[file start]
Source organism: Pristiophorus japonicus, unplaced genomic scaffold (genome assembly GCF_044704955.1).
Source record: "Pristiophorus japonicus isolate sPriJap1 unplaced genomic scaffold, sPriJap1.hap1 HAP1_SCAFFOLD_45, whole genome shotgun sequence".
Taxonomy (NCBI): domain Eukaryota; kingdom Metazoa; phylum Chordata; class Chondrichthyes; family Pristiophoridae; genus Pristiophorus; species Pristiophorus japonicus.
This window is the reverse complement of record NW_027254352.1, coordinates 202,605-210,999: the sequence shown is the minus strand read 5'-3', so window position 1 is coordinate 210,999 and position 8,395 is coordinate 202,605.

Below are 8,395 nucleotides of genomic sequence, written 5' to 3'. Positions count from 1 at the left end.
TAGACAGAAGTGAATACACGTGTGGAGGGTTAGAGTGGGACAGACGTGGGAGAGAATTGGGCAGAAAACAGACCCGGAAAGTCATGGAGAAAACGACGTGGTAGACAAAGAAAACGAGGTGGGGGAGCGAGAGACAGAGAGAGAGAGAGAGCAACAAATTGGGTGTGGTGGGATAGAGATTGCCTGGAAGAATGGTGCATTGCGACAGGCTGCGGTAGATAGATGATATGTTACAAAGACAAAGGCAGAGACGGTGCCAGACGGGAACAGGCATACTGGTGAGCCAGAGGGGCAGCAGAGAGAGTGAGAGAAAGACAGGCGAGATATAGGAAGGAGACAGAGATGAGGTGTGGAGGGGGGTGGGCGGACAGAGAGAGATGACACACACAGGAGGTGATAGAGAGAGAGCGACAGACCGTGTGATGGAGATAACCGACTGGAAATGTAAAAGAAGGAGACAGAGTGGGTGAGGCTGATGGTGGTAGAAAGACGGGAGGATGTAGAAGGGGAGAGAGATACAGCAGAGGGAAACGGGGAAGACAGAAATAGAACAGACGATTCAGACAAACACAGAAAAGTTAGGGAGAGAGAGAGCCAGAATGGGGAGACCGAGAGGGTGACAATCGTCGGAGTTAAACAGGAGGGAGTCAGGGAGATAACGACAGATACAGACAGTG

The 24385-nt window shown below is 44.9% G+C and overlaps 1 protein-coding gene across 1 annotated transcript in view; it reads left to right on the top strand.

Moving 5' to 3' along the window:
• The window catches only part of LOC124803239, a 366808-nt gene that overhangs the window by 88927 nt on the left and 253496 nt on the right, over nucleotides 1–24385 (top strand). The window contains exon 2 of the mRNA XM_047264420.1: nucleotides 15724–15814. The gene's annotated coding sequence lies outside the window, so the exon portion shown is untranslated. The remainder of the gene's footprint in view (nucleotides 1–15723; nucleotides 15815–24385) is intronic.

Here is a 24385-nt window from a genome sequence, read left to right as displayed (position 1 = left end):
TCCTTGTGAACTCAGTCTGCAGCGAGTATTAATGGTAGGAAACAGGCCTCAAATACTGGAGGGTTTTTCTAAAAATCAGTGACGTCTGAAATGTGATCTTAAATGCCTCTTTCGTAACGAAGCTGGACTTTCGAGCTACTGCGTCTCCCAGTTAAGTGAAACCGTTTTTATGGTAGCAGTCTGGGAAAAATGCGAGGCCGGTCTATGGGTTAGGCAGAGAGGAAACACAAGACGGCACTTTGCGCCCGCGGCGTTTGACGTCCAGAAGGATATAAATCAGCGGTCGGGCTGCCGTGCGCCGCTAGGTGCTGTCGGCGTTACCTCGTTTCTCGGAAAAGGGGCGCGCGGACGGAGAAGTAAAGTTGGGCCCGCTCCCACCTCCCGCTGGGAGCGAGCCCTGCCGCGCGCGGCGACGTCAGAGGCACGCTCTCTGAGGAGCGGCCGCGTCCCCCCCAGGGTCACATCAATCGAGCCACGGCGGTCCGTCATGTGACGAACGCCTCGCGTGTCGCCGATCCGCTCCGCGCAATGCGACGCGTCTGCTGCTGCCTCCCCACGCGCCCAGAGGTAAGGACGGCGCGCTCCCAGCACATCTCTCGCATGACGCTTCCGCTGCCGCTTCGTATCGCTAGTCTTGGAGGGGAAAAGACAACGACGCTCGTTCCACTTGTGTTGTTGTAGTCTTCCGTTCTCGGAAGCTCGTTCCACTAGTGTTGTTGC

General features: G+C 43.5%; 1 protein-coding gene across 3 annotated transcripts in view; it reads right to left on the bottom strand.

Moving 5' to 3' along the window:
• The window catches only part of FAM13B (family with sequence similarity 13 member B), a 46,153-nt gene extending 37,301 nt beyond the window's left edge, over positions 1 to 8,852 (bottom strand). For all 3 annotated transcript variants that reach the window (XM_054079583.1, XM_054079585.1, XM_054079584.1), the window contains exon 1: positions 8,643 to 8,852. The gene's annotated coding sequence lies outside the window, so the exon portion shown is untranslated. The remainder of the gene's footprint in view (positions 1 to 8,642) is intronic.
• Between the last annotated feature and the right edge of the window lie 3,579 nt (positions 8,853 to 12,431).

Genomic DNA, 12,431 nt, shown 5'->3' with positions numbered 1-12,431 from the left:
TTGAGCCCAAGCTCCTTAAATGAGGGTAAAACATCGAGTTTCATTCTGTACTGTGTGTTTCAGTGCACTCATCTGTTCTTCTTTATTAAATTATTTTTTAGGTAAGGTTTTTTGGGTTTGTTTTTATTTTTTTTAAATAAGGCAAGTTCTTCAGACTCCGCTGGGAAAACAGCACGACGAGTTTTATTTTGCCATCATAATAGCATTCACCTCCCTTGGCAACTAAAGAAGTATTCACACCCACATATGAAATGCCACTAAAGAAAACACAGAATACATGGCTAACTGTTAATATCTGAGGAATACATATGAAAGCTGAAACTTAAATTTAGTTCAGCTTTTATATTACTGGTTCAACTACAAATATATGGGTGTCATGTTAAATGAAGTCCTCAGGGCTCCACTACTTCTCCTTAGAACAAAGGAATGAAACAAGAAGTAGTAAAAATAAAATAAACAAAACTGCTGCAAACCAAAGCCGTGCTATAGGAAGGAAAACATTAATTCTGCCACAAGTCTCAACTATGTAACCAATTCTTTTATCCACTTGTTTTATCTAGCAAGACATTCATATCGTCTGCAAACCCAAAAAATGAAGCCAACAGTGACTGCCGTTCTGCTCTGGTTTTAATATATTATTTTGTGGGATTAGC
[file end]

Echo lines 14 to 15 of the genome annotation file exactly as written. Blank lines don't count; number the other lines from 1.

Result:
• The window catches only part of FAM13B (family with sequence similarity 13 member B), a 46,153-nt gene extending 37,301 nt beyond the window's left edge, over positions 1 to 8,852 (bottom strand). For all 3 annotated transcript variants that reach the window (XM_054079583.1, XM_054079585.1, XM_054079584.1), the window contains exon 1: positions 8,643 to 8,852. The gene's annotated coding sequence lies outside the window, so the exon portion shown is untranslated. The remainder of the gene's footprint in view (positions 1 to 8,642) is intronic.
• Between the last annotated feature and the right edge of the window lie 3,579 nt (positions 8,853 to 12,431).